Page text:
Raymond Williams

  • Landscape for a Good Woman: A Story of Two Lives by Carolyn Steedman
    Virago, 164 pp, £3.95, April 1986, ISBN 0 86068 559 4

The simplest autobiographies are those which are ratified, given title, by an achieved faith or success. Among these, what passes for success has come to predominate. It is then not surprising that most are either written by ghosts or by the equally ghostly figures of acknowledged reputations. Many of the harder kinds of achievement are too full of other kinds of content, to say nothing of contradictions and uncertainties, to pass easily into a Life. A memoir of some event or experience is one thing; the composition of what can be seriously taken as a whole life experience quite another.

Within these difficulties, in one of the byways of Modernism, autobiography is beginning to be widely used as a deliberately uncertain, self-exploratory form. Record and narrative are not renounced, but their threads are loose, within a different intended effect. The difference from fiction of the same apparent kind is, however, still crucial. Always, within the autobiographical form, a figure can emerge from the cloud of uncertainty to say, offering a special kind of conviction: ‘this is what I know (now know) happened’ or at least ‘this is what (I now believe) I actually felt.’ The massive shift, as popular forms, to biography and autobiography can then in part be understood as a response to the corresponding but unsolved difficulties of Modernist fiction. The last threads of an attested verisimilitude are not cut.

The most available apparent form for this kind of writing is a model derived from psychoanalysis, in which the nominal self of the account is temporarily divided into an uncertain object and an analytic subject. This is strongest when the analytic subject has access to other evidence than simple memory – for example, in the records and recollections of others. The degree of admission of real others is often an evident lifeline: not an overriding but at least a moderately verifiable account. Yet taken seriously it is full of surprises, which in the end decide which side we come down on: authentic and therefore open self-exploration, or that more widely shared self-absorption which is the main communicative link of internal, inner-directed autobiographical writing. It is a matter in the end, I suppose, of which projection of the self – uncertain object or analytic subject – is really the ghost.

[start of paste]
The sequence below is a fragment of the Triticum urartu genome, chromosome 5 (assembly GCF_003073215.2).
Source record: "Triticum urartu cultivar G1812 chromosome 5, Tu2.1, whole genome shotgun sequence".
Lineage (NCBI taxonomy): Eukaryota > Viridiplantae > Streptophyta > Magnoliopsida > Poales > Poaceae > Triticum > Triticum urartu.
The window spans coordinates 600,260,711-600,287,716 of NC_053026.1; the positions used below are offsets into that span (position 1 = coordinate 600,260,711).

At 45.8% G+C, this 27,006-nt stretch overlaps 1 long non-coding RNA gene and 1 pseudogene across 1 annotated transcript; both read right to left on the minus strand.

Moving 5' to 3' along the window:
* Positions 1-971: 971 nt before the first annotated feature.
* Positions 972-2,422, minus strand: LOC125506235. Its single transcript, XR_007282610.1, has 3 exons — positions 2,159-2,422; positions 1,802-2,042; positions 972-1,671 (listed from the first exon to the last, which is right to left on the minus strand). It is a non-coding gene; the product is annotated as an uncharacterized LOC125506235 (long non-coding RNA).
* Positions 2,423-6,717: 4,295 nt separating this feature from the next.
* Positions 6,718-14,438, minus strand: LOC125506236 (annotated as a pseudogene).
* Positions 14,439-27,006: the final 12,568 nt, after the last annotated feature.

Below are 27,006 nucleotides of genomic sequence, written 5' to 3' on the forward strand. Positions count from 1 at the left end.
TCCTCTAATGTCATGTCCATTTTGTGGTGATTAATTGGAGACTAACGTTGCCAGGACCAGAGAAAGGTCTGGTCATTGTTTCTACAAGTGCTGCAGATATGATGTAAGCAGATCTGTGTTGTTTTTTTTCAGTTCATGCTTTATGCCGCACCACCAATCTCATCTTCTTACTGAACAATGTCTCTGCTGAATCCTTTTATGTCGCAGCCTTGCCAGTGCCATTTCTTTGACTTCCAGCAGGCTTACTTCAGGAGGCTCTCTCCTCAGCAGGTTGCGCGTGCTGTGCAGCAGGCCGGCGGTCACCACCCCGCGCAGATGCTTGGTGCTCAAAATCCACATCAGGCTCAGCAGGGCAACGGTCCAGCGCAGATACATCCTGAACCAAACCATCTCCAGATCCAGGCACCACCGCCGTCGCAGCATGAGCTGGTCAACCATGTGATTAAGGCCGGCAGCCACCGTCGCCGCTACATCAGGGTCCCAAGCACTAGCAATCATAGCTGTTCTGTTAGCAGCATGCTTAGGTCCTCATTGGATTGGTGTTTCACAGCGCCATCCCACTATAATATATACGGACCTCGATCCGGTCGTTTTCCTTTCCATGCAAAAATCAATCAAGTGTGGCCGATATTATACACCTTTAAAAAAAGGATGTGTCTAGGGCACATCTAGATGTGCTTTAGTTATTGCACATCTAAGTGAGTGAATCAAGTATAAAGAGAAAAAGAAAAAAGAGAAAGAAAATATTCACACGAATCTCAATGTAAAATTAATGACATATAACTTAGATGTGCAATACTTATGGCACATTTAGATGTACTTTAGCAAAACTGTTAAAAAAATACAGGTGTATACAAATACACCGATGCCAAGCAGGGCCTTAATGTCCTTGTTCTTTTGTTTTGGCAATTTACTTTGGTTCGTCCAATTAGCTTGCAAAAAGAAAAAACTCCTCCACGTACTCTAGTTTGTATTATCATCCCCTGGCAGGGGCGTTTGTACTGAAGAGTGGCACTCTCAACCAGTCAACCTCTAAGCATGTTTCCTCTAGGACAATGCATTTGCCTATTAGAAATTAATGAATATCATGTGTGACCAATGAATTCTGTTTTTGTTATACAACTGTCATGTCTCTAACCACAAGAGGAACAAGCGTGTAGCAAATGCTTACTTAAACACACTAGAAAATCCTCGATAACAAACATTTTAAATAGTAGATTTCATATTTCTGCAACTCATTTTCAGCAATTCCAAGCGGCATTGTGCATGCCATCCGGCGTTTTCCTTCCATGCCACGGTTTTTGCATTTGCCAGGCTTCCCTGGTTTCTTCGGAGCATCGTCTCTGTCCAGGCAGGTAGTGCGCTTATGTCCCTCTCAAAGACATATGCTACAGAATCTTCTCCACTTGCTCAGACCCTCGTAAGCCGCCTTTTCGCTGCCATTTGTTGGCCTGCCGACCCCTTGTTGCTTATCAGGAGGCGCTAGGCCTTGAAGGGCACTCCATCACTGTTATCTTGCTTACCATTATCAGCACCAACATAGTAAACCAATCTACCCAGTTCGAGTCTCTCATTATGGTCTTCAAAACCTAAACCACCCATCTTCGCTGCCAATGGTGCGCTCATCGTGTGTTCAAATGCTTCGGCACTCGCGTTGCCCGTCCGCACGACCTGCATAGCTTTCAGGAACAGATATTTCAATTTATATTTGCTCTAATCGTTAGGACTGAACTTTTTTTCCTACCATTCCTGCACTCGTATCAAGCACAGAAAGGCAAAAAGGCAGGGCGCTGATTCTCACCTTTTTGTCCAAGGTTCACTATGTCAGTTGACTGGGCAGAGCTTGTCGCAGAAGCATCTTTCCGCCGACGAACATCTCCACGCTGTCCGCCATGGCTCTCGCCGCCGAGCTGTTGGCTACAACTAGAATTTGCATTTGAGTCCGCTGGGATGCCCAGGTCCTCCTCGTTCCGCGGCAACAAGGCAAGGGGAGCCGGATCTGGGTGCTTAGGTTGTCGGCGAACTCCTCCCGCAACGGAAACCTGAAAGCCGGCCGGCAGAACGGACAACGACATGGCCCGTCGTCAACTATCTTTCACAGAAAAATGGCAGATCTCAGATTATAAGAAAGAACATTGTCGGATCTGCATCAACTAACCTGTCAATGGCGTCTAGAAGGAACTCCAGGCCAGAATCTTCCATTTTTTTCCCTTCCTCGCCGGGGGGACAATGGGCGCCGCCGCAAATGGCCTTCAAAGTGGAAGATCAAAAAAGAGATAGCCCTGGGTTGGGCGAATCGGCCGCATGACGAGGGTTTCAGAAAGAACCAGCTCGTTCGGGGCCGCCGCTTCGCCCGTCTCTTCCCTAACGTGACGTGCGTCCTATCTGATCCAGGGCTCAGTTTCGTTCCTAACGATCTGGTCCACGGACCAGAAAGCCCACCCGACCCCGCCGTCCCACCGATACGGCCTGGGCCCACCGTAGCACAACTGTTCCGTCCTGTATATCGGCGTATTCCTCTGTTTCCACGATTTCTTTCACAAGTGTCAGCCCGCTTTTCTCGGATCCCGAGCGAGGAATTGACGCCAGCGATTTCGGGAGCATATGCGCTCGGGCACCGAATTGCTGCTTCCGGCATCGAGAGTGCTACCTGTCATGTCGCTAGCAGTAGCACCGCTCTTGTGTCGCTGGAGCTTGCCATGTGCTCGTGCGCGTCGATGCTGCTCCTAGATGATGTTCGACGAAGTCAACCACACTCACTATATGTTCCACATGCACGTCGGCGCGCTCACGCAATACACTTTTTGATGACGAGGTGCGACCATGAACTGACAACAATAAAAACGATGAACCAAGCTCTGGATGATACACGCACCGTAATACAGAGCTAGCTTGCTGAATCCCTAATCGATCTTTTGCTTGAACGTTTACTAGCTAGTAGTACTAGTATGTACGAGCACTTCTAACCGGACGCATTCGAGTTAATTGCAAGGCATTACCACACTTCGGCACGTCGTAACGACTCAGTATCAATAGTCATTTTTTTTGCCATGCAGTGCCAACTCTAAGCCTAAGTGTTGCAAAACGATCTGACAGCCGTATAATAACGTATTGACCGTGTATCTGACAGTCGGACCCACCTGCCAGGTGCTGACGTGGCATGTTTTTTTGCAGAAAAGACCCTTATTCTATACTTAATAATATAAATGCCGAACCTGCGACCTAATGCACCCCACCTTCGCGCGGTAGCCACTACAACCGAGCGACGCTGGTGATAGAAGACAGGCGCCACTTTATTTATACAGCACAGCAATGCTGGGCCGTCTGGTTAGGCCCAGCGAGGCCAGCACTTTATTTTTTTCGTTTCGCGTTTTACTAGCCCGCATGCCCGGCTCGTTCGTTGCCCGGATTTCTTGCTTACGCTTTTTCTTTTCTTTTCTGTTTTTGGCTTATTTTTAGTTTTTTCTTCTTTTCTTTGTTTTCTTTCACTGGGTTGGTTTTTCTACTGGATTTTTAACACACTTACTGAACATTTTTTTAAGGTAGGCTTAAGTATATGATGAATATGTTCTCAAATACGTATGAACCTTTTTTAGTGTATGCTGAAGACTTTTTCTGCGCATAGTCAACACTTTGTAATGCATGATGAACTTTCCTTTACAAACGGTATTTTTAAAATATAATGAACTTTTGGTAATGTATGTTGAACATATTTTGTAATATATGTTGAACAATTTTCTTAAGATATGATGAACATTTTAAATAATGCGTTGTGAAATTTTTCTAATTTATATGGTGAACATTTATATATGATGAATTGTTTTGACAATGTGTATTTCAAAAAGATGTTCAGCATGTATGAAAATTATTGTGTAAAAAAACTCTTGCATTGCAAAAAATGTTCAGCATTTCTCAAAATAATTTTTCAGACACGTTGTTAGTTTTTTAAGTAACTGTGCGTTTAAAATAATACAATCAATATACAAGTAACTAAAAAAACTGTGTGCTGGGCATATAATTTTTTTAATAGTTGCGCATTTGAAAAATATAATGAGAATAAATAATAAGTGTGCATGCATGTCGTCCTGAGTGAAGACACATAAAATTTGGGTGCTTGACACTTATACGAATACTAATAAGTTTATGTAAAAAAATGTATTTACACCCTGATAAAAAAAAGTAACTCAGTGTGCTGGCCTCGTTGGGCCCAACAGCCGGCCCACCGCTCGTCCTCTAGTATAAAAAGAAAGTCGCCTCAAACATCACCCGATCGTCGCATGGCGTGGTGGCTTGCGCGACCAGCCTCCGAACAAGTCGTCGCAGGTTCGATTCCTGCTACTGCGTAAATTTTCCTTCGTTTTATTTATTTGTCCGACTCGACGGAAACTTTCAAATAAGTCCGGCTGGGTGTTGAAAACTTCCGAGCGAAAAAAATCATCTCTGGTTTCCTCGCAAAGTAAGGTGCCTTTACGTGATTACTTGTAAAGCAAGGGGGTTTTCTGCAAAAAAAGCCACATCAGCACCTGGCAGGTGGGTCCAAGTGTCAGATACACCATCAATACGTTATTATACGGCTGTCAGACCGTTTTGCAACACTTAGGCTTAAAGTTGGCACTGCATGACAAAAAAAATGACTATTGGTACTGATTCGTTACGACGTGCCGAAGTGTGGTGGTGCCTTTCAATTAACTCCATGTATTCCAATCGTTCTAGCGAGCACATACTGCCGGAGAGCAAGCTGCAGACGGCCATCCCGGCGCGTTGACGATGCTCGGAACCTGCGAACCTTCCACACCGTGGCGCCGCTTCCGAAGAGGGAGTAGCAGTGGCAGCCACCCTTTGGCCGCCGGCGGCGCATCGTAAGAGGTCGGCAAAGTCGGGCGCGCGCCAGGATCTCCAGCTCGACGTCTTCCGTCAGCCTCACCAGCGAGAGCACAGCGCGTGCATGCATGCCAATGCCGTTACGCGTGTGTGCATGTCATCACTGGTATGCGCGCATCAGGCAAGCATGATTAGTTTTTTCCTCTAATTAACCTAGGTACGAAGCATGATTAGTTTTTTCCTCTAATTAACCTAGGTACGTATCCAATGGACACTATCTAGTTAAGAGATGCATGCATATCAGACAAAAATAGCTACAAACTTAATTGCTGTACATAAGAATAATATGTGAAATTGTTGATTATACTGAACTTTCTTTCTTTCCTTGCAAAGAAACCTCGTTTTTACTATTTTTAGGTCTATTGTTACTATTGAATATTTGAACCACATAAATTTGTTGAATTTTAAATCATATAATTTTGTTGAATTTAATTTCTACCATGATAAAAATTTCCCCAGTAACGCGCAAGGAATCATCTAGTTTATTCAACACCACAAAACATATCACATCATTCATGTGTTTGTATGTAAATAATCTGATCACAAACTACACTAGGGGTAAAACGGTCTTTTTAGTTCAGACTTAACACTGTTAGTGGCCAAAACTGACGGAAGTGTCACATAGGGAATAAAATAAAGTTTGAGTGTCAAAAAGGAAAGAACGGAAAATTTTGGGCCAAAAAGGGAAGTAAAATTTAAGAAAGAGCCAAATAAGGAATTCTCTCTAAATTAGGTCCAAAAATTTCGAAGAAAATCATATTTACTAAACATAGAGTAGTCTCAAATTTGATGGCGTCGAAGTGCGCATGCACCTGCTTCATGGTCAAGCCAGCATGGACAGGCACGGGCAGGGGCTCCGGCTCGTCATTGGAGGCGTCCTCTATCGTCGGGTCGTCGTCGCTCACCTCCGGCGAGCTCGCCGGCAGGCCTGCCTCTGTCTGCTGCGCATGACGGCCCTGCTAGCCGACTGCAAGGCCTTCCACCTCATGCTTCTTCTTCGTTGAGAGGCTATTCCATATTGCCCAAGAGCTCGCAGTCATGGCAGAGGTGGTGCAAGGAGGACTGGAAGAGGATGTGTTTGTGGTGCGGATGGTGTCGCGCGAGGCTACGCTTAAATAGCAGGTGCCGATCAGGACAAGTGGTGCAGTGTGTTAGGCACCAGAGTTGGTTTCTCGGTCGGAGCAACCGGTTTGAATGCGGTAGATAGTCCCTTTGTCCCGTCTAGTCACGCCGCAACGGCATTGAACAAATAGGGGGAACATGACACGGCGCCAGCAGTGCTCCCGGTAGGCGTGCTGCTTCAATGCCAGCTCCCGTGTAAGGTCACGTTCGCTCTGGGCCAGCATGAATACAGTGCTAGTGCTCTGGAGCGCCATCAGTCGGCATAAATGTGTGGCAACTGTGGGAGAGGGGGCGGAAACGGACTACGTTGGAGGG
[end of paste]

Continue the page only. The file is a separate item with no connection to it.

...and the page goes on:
Yet there is also another available form: a model of self-accounting drawn from history or from critical sociology. Here the analytic subject has seriously verifiable general evidence, but its forms can be so strong that the uncertain object is merely placed within them: made representative with only marginal personal evidence. This form has been especially important in our own period because of the preoccupations of class. There has been a demand for accounts of class formation and class transition supported by the substance of individual experience. Even the strangest of us, within this form, can be made emblematic, by others if not by ourselves. Yet what becomes apparent, as the diverse accounts come in, is that even the true generalities of class formation and class transition are crossed by specific circumstances of different kinds: both the specifically personal, as in family situation, family size, the characters of parents, siblings and neighbours, and the specifically social, in types of settlement, forms of local culture, orientations towards work and education. If we then add, as must now be the case, the specificities of gender, as a radical factor within the other diversities and complexities, the very strengths of the earliest examples, which have become models, can become obstacles. For the most available analytic subject is then not even our own ghost.

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